AARP Washington is spreading the word about a new scam sweeping Washington state that has the potential to affect a wide variety of households: customers of Puget Sound Energy. Both PSE and AARP want you to know what to expect if you get the call, how to recognize the warning signs of fraud, and how to report scams so more people can avoid them in the future.

With this new phone call, a computerized voice tells the listener their service is going to be disconnected, and that it’s going to be disconnected today. After this attention-getting announcement, the voice explains you have fallen behind on paying your bill, but that you can either call a customer service number or ‘press 1’ to make a payment right away.

PSE wants all of its customers to know that it simply does not conduct business this way. PSE has produced a video that explains how, when a customer falls behind, it tries to get in touch for several weeks before taking any action, including sending at least two different letters through the U.S. Postal Service. The bottom line is that any call that comes from out of the blue, threatening immediate action, should raise a red flag.

It also points out one detail of this call that can tip you off to many of the similar scams happening these days: settling your debts by sending someone a pre-paid debit card. Demanding this type of debit card, or gift card, is very common in today’s scamming world, and should always be a seen as a sign that something is not right.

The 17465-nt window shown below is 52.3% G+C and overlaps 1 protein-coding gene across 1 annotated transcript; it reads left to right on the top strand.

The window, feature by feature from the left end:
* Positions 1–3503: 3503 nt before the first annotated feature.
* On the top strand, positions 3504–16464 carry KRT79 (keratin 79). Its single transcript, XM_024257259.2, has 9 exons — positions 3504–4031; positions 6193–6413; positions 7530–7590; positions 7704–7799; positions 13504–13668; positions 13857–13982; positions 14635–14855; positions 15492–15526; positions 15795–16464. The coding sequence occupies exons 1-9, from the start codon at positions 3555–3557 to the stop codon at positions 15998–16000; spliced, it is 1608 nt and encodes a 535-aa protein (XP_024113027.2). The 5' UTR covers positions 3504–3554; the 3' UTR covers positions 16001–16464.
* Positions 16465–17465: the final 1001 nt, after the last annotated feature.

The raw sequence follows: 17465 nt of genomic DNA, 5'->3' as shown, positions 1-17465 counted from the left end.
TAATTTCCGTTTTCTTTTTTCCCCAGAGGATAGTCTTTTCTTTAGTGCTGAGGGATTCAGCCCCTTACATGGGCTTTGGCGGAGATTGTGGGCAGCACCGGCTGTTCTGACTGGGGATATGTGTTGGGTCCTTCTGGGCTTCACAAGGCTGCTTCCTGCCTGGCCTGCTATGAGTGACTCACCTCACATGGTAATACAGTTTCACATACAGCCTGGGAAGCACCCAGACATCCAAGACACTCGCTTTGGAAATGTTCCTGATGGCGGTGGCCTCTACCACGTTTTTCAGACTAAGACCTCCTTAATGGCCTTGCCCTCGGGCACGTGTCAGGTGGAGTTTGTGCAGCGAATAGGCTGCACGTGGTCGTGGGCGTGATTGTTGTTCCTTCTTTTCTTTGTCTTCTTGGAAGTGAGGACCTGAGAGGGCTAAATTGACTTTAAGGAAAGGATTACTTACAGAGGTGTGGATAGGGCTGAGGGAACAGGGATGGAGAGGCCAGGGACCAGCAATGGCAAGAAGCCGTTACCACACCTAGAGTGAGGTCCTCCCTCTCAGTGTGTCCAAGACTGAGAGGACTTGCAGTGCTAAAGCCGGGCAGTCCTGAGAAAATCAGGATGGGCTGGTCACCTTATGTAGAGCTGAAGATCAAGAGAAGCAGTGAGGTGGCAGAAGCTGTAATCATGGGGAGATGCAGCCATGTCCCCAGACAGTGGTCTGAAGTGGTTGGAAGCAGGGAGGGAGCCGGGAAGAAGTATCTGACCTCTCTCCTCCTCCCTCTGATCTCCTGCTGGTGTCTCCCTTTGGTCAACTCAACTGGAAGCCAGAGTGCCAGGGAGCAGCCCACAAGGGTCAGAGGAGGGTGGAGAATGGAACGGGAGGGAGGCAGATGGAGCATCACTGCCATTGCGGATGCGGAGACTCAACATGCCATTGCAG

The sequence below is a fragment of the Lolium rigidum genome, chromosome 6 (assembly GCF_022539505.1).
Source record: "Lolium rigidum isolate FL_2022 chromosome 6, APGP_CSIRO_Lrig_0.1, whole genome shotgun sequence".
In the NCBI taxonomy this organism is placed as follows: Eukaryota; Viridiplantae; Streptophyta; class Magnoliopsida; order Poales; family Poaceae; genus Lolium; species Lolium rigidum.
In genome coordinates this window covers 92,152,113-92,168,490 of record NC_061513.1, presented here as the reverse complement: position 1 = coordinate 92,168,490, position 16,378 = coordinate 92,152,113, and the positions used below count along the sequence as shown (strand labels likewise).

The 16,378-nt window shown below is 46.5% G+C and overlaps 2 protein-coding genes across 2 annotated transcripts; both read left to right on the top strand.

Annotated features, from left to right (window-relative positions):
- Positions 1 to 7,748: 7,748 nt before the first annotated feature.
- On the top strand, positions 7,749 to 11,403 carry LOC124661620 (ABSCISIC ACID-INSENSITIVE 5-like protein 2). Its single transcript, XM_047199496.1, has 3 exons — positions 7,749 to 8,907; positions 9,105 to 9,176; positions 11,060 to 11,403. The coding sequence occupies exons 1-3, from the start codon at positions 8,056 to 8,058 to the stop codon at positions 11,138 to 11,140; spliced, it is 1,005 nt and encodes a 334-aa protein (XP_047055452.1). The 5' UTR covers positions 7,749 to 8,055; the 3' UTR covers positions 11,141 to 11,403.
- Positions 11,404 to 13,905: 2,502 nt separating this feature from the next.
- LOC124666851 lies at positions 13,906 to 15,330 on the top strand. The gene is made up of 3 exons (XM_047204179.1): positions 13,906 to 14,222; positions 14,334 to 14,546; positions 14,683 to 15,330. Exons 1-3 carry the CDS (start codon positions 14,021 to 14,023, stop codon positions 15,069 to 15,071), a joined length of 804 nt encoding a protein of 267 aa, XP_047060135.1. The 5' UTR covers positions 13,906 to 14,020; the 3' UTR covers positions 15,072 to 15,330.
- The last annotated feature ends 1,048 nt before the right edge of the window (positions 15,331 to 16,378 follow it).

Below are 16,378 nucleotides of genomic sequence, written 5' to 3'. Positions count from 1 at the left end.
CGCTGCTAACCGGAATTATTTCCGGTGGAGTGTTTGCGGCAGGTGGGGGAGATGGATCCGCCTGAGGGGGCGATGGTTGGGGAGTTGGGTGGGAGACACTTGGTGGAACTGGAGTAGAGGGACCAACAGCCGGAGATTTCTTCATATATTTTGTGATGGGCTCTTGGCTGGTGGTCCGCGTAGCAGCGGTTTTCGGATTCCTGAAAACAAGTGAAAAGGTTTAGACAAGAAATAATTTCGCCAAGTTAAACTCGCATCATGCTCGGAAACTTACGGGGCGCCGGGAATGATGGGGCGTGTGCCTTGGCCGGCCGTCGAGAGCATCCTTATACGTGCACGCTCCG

The scammers do have a piece of technology that is very effective at making them appear legitimate: spoofing. When it comes to phone calls, they’re able to make any number they want show up on your caller ID, leading you to believe that you are, indeed, talking to the people they’re pretending to be.

So, what do you do when you detect the warning signs of a telephone scam? PSE, AARP, and every other organization that protects people from fraud all give the same advice: If anything about the call seems suspicious, hang up. Whether the caller claims to be from a public utility, a police department, or a charity looking for donations, there’s always a way for you to get in touch with them and make sure the situation is legitimate.

Puget Sound Energy wants to know about every scam that uses its name, and would like to hear from you at its real customer service number, 1-888-225-5773. Feedback received from clients allows PSE to maintain a website with all sorts of information that can help you keep yourself safe.

AARP has also set up a Fraud Watch Network Hotline at 1-877-908-3360, as well as its Washington State Tip-Offs to Rip-Offs webpage. AARP also hosts a page that highlights the five most prevalent scams affecting Bellingham specifically, which allows you to listen to a recording of the actual call so you’ll know in advance if it happens to you. The localized alerts are part of an ongoing consumer protection partnership with AARP, the Bellingham Police Department, the Northwest Regional Council, the Whatcom County Asset Building Coalition, the State Attorney General’s Office, BECU, and Nomorobo.

Because utility scams have become so prevalent, AARP has published an article that does a good job explaining how a variety of scams work. These include people showing up at your door to offer energy-saving improvements, and asking for your bank account information because you accidentally paid too much.

Whether they are trying to offer you good news or threaten you with bad news, these scams don’t appear to be going away. Fortunately, we have partners in the community who offer educational resources and support we can all use to protect ourselves from being the next victims.

Sponsored

Print Friendly, PDF & Email